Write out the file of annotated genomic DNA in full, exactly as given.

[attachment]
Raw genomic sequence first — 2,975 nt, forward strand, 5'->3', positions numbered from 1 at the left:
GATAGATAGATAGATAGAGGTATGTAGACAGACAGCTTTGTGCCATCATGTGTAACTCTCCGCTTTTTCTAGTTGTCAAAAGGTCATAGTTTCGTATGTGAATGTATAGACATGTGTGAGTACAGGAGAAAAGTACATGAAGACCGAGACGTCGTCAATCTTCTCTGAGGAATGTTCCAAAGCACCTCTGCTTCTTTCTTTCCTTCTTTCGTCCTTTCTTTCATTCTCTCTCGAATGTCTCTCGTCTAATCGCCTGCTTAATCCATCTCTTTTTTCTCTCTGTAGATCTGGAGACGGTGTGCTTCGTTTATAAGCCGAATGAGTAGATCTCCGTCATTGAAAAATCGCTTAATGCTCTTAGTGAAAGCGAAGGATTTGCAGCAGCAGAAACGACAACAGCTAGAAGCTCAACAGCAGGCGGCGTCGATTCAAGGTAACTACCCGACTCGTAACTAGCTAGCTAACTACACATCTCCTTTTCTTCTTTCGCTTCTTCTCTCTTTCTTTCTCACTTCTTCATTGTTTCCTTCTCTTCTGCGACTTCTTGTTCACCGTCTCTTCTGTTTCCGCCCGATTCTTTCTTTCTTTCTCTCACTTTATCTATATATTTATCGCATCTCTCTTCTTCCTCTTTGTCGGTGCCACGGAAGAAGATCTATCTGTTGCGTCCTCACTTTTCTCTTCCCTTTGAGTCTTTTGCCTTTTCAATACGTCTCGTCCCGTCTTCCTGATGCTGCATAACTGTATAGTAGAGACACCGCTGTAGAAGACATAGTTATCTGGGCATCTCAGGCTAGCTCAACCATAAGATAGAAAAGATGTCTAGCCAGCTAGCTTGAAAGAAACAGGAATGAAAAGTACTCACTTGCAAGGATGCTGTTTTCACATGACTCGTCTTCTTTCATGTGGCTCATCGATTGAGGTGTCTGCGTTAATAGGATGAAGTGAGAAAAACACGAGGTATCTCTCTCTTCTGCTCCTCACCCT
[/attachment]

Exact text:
Raw genomic sequence first — 2,975 nt, forward strand, 5'->3', positions numbered from 1 at the left:
GATAGATAGATAGATAGAGGTATGTAGACAGACAGCTTTGTGCCATCATGTGTAACTCTCCGCTTTTTCTAGTTGTCAAAAGGTCATAGTTTCGTATGTGAATGTATAGACATGTGTGAGTACAGGAGAAAAGTACATGAAGACCGAGACGTCGTCAATCTTCTCTGAGGAATGTTCCAAAGCACCTCTGCTTCTTTCTTTCCTTCTTTCGTCCTTTCTTTCATTCTCTCTCGAATGTCTCTCGTCTAATCGCCTGCTTAATCCATCTCTTTTTTCTCTCTGTAGATCTGGAGACGGTGTGCTTCGTTTATAAGCCGAATGAGTAGATCTCCGTCATTGAAAAATCGCTTAATGCTCTTAGTGAAAGCGAAGGATTTGCAGCAGCAGAAACGACAACAGCTAGAAGCTCAACAGCAGGCGGCGTCGATTCAAGGTAACTACCCGACTCGTAACTAGCTAGCTAACTACACATCTCCTTTTCTTCTTTCGCTTCTTCTCTCTTTCTTTCTCACTTCTTCATTGTTTCCTTCTCTTCTGCGACTTCTTGTTCACCGTCTCTTCTGTTTCCGCCCGATTCTTTCTTTCTTTCTCTCACTTTATCTATATATTTATCGCATCTCTCTTCTTCCTCTTTGTCGGTGCCACGGAAGAAGATCTATCTGTTGCGTCCTCACTTTTCTCTTCCCTTTGAGTCTTTTGCCTTTTCAATACGTCTCGTCCCGTCTTCCTGATGCTGCATAACTGTATAGTAGAGACACCGCTGTAGAAGACATAGTTATCTGGGCATCTCAGGCTAGCTCAACCATAAGATAGAAAAGATGTCTAGCCAGCTAGCTTGAAAGAAACAGGAATGAAAAGTACTCACTTGCAAGGATGCTGTTTTCACATGACTCGTCTTCTTTCATGTGGCTCATCGATTGAGGTGTCTGCGTTAATAGGATGAAGTGAGAAAAACACGAGGTATCTCTCTCTTCTGCTCCTCACCCT